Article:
In June, the federal budget remained in surplus with a 2.9% of GDP print, or RUB 173bn, following the months of a 5.9% of GDP surplus, bringing the first half balance higher into the black (+1.9% of GDP), according to the Ministry of Finance.
After a spike in May, annual gains in both major budget lines (revenues and spending) normalised to 8.3% and 10.2%, respectively, last month.
Non-oil and gas revenues added a mere 4.3% YoY to RUB 682.8bn, while the annual gain in oil and gas revenues added 13.7% YoY to RUB 555bn. Meanwhile, last month, MinFin’s outstanding deposits at banks were down modestly RUB 22bn.
After a sharp surplus in May (due to technical support), the start of the summer brought normalisation. Now, on the revenue side we see a double-digit growth pace in the oil and gas part only (that is expected, given the 14% advance in the RUB-denominated Urals price), while non-oil and gas receipts decelerated to 4% YoY. Looking into 2H14, given the late June amendments to the budget law, budget inflows are set to rise 5.3% YoY (vs. 13.8% YoY in 1H14) on the back of a 10% gain in the oil and gas component, despite stagnation in the rest.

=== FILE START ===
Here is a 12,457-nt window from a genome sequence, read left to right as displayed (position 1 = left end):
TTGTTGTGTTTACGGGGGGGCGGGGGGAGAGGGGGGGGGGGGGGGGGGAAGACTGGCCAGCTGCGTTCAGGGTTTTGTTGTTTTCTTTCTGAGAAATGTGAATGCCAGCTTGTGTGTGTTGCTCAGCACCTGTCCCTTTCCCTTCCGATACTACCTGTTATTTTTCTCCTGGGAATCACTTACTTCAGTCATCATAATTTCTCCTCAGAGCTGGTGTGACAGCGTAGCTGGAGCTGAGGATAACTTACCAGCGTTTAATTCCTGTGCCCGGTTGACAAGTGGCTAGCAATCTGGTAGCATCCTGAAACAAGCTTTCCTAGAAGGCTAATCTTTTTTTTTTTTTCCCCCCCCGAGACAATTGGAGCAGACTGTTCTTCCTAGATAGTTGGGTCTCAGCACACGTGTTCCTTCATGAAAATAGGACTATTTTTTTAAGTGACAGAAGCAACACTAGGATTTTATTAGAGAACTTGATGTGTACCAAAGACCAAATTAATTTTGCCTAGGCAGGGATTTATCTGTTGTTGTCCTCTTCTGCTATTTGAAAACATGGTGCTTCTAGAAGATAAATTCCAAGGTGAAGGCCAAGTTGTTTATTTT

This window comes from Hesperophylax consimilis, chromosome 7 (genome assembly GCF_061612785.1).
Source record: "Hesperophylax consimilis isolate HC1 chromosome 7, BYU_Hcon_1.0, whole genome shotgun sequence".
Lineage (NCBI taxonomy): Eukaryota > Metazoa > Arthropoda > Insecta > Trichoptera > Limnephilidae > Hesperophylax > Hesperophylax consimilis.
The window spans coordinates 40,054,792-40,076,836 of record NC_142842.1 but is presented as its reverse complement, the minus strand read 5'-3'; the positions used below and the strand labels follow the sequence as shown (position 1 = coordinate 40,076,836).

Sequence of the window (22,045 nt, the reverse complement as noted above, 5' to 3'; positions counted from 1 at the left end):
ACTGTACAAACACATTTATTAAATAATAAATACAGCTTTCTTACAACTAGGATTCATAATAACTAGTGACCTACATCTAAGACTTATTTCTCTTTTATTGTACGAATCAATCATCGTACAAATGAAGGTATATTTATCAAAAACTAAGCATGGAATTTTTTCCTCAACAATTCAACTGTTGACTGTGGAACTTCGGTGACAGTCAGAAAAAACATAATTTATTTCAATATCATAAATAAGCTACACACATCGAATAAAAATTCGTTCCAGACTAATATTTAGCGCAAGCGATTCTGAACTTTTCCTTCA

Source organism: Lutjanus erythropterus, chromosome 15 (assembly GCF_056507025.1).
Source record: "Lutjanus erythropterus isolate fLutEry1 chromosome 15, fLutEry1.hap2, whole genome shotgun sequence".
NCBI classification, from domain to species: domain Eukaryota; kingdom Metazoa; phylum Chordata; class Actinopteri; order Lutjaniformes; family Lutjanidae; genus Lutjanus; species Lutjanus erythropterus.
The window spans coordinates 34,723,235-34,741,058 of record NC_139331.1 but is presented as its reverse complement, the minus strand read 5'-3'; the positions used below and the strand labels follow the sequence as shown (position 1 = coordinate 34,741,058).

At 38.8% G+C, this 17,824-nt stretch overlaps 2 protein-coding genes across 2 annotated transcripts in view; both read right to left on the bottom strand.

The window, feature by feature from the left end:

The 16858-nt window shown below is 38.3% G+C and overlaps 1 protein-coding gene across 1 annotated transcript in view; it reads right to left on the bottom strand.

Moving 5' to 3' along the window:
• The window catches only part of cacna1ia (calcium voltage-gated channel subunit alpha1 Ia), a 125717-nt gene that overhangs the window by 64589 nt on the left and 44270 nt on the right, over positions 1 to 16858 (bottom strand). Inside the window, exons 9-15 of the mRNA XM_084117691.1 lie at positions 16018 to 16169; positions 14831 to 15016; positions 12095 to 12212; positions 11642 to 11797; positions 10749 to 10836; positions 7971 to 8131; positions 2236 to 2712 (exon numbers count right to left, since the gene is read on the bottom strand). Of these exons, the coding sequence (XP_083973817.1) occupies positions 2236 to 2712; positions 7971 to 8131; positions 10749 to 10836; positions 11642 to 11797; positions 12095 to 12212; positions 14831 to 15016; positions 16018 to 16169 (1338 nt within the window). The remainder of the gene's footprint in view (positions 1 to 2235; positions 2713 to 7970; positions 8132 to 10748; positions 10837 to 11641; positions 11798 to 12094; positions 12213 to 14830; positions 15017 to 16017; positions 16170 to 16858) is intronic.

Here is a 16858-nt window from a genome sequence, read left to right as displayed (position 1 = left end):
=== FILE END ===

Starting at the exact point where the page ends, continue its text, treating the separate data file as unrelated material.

As for expenditures, the slowdown in the YoY pace throughout 1H14 could well continue later this year and dip into the negative area, with the likely consequent contractionary impulse to the economy.
On the liquidity side, the smaller (but still noticeable) budget surplus, in combination with a decrease in MinFin deposits with the banking system (that will likely be a one-off, rather than the beginning of a withdrawal strategy) and positive net domestic borrowings, was negative for liquidity. We still expect the budget to stay neutral-to-positive for liquidity in the near term.
Vladimir Kolychev, Daria Isakova
VTB Capital analyst